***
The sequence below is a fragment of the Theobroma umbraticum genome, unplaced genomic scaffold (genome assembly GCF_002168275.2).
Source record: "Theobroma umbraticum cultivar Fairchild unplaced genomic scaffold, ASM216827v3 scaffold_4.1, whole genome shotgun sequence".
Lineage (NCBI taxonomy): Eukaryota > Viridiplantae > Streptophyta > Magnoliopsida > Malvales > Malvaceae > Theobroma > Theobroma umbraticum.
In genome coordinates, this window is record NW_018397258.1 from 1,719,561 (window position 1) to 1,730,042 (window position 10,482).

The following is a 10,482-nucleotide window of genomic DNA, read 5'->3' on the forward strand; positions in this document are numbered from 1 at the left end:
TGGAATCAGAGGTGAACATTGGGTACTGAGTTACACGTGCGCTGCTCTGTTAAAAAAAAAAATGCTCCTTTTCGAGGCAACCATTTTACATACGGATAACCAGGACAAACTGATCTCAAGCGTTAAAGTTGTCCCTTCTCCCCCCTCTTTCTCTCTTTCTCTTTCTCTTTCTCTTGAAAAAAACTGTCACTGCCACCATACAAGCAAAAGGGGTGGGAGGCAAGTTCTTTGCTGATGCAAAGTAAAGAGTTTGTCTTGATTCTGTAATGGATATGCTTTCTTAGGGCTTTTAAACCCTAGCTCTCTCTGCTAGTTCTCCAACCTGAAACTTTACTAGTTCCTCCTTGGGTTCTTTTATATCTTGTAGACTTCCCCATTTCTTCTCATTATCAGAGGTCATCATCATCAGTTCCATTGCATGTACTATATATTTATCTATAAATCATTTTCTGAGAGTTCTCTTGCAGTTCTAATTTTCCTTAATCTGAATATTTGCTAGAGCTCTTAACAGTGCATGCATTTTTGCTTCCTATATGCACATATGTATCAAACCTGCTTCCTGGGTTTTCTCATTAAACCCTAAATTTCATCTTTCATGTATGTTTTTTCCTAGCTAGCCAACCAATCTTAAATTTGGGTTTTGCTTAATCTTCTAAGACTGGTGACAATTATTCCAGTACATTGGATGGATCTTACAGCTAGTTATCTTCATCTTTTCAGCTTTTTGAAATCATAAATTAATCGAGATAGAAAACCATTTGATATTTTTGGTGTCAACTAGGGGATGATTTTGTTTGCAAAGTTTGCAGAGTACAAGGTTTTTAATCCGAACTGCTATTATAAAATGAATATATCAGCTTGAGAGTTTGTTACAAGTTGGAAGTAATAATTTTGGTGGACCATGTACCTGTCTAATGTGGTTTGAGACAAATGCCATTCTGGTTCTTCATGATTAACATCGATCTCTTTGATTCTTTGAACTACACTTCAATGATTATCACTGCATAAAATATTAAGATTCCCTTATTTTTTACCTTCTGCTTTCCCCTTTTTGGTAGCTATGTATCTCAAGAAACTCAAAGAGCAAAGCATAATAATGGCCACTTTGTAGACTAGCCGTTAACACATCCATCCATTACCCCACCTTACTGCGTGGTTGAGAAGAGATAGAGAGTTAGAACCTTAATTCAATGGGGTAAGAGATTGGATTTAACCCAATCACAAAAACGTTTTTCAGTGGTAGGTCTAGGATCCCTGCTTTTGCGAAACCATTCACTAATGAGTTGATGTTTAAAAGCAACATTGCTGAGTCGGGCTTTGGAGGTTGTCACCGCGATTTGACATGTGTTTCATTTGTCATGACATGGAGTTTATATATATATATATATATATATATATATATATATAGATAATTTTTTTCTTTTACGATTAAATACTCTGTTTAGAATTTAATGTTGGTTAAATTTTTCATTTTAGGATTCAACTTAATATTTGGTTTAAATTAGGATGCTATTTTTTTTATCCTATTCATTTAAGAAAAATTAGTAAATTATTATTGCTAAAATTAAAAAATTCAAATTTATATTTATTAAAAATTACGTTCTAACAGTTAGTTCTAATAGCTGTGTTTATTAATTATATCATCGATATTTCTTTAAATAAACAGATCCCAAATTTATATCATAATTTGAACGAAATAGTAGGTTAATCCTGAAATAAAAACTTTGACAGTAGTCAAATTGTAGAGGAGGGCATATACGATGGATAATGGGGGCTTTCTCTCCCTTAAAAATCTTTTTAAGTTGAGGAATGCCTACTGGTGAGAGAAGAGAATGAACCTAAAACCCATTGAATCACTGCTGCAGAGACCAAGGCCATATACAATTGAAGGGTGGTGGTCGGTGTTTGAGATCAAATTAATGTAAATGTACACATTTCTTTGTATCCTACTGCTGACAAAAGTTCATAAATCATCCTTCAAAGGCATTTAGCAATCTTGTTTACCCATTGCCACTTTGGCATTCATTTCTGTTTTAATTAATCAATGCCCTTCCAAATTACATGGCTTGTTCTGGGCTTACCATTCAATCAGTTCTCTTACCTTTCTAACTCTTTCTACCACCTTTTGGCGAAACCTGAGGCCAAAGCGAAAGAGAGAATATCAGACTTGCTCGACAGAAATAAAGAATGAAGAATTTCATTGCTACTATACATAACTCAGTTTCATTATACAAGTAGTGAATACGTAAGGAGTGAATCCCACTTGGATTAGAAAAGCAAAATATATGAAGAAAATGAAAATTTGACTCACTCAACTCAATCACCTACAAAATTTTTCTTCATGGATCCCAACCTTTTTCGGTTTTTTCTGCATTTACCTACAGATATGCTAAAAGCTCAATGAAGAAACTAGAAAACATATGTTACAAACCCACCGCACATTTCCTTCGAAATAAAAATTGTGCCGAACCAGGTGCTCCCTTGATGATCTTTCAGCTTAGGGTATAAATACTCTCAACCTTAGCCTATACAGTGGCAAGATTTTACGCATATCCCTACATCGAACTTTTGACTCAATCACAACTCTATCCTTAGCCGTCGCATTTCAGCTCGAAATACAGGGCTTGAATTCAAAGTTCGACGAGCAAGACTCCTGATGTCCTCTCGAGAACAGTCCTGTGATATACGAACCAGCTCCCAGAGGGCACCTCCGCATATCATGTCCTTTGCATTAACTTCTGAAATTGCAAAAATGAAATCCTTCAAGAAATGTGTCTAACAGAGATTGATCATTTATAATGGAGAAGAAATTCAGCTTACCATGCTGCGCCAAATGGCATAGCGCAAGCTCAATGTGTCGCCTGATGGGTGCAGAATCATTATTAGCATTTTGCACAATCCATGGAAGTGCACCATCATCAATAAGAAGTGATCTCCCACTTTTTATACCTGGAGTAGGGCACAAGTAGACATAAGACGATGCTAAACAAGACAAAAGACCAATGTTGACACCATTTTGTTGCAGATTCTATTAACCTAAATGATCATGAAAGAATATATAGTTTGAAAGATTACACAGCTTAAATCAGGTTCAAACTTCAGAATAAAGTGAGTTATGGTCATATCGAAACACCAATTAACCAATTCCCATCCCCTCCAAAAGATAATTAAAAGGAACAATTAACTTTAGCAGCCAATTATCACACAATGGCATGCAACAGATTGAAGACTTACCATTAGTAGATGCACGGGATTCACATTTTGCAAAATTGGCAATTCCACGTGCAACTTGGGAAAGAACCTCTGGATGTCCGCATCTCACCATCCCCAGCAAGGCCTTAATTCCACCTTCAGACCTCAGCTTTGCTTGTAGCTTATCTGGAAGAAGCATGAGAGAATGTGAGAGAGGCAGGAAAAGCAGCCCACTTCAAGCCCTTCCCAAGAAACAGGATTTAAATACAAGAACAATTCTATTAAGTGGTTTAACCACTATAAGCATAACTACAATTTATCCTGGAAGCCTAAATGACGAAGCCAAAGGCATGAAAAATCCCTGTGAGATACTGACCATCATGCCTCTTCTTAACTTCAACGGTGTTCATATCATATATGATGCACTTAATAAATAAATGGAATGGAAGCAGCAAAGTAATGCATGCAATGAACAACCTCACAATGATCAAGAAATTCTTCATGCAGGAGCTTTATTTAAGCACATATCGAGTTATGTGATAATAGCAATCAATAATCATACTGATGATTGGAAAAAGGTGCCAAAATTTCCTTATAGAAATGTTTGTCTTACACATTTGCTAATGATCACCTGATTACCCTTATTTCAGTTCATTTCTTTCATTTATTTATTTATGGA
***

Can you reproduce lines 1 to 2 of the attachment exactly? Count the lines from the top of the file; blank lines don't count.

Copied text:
The sequence below is a fragment of the Theobroma umbraticum genome, unplaced genomic scaffold (genome assembly GCF_002168275.2).
Source record: "Theobroma umbraticum cultivar Fairchild unplaced genomic scaffold, ASM216827v3 scaffold_4.1, whole genome shotgun sequence".